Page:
In this tutorial we will be learning various ways to count files in a directory. One of the most annoying features of using a computer system is managing space on the system. With the presence of numerous directories, navigation through each of them is time-consuming. This menial task of counting files in a specific directory can be fulfilled by certain commands.
1. Count the Number of Items in a Directory
In order to display the count of items immediately present inside, we will use a combination of two commands:
ls <PATH> | wc -l
Note: If the user has to count items in the current directory, then the
'<PATH>'can be omitted in the above command.
2. Count Files in a Directory
It is quite clear that a directory might contain files, folders, or links. There can be special ways to only count files in a directory. It is done by:
ls -l <PATH> | grep "^-" | wc -l
Let us try to understand the process of this command. The
'ls -l ~' displays the elongated format of file contents.
There is a vivid pattern for files that we can notice from this output. All the regular files start with
'-', whereas directories start with
'd'. This pattern can be matched using Linux commands.
The grep command filters out the lines that start (denoted by
'^' symbol) with
'-'. The filtered text is passed to the
wc command which prints the number of lines given as input.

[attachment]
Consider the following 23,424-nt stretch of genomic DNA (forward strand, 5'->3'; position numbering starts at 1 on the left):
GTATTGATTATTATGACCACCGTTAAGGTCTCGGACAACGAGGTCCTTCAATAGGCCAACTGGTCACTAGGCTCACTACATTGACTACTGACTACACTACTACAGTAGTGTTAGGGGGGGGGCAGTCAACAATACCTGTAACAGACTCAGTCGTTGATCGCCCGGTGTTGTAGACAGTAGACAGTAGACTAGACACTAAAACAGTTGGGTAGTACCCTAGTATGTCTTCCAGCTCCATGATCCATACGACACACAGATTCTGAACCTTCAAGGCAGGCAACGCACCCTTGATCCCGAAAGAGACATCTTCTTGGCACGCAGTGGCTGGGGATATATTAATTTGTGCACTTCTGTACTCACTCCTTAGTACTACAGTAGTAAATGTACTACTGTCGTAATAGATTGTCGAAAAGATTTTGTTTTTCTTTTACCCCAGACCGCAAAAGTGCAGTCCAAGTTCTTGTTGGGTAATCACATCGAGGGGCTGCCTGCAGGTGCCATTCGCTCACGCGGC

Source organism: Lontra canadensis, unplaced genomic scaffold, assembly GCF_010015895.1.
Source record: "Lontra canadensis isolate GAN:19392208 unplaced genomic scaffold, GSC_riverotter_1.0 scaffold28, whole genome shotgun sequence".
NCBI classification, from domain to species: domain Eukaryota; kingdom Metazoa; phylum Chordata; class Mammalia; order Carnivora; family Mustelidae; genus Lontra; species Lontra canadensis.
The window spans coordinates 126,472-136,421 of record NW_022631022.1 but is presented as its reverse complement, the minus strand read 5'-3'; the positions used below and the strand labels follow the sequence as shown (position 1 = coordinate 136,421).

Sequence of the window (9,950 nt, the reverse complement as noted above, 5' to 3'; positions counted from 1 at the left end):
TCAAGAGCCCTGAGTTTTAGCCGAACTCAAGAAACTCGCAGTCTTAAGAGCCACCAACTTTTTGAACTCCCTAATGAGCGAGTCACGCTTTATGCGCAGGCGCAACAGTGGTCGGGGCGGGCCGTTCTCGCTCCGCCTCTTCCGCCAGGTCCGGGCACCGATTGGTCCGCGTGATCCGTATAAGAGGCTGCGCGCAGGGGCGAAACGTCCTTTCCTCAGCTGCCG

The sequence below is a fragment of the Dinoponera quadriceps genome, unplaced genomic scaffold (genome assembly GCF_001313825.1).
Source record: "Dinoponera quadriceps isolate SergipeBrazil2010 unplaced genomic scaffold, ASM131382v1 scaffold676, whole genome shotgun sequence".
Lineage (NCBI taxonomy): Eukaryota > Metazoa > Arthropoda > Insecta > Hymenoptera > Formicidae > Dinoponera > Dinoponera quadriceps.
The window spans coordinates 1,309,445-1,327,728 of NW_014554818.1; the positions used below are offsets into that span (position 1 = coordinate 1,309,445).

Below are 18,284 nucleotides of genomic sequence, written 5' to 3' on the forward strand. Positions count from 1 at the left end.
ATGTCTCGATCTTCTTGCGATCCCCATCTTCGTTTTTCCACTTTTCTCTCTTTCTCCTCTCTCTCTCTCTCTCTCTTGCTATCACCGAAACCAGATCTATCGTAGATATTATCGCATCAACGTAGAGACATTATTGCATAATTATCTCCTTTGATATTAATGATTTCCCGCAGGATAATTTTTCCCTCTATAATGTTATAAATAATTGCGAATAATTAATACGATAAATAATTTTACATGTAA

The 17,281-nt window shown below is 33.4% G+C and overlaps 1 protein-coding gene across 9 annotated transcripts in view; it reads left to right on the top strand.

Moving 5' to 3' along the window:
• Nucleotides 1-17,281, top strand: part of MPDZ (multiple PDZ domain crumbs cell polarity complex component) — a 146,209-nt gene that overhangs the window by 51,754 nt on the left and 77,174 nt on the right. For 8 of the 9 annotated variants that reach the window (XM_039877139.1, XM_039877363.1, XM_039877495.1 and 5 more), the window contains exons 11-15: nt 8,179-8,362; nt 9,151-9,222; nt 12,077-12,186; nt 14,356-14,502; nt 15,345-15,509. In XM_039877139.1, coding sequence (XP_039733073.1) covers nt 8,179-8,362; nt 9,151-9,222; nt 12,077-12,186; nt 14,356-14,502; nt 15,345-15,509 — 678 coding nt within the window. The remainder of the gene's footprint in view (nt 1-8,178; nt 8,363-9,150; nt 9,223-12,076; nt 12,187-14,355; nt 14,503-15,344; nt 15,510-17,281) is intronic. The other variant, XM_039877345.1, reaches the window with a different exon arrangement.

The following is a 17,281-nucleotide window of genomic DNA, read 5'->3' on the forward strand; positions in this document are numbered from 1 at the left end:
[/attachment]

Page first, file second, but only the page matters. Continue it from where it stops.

3. Number of files in the entire directory
The above commands only count items in the immediate directory. Sometimes, we need to count the files in directories within a directory. This type of count can be achieved by a few Linux commands.
Using the find command
The find command does exactly what it means. It is used to find and filter files or directories in Linux systems. In order to get a total count of files inside a directory (including files inside sub-directories).
find <PATH> -type f | wc -l
The use of
'-type f' option tells the command to list the files in that directory. The list of files is passed as a text to the
wc command, which counts the number of lines in it.
Note: There can be certain sub-directories where a non-root user might not have access. Therefore in that case,
sudomust be placed before the
Using the tree command
tree command is used to display the directory tree along with the final count of files in it. It is not a preinstalled command in Linux, therefore needs to be installed before using it.
Ubuntu/Debian users can install it by:
sudo apt install tree
Users of other Linux distributions can install it using their standard installation command followed by
After the installation is complete, we need to simply run:
As we can see from the image, the command first displays the tree-like directory structure and then displays the final statistics. There are 31 directories and 416 files inside the given directory.
Using the rsync command
The rsync command is mainly a file backup tool. It can be used to display files as well as certain statistical information with respect to a directory.
Since we need a count of files and not a files backup, we must use
'--dry-run' option with the command.
rsync --stats --dry-run -a <PATH>
'--stats' option is used to display the end statistics, whereas the
'-a' option informs the command to considers the files inside sub-directories as well. The first line of the statistics display total items in the entire directory followed by number of regular files and number of sub-directories.
This sums up the ways of counting files in a directory using Linux commands.
In this article, we understood various ways of counting files in a directory in Linux. We hope each method provided was easy to follow by the reader. In case, we missed any technique, feel free to comment below.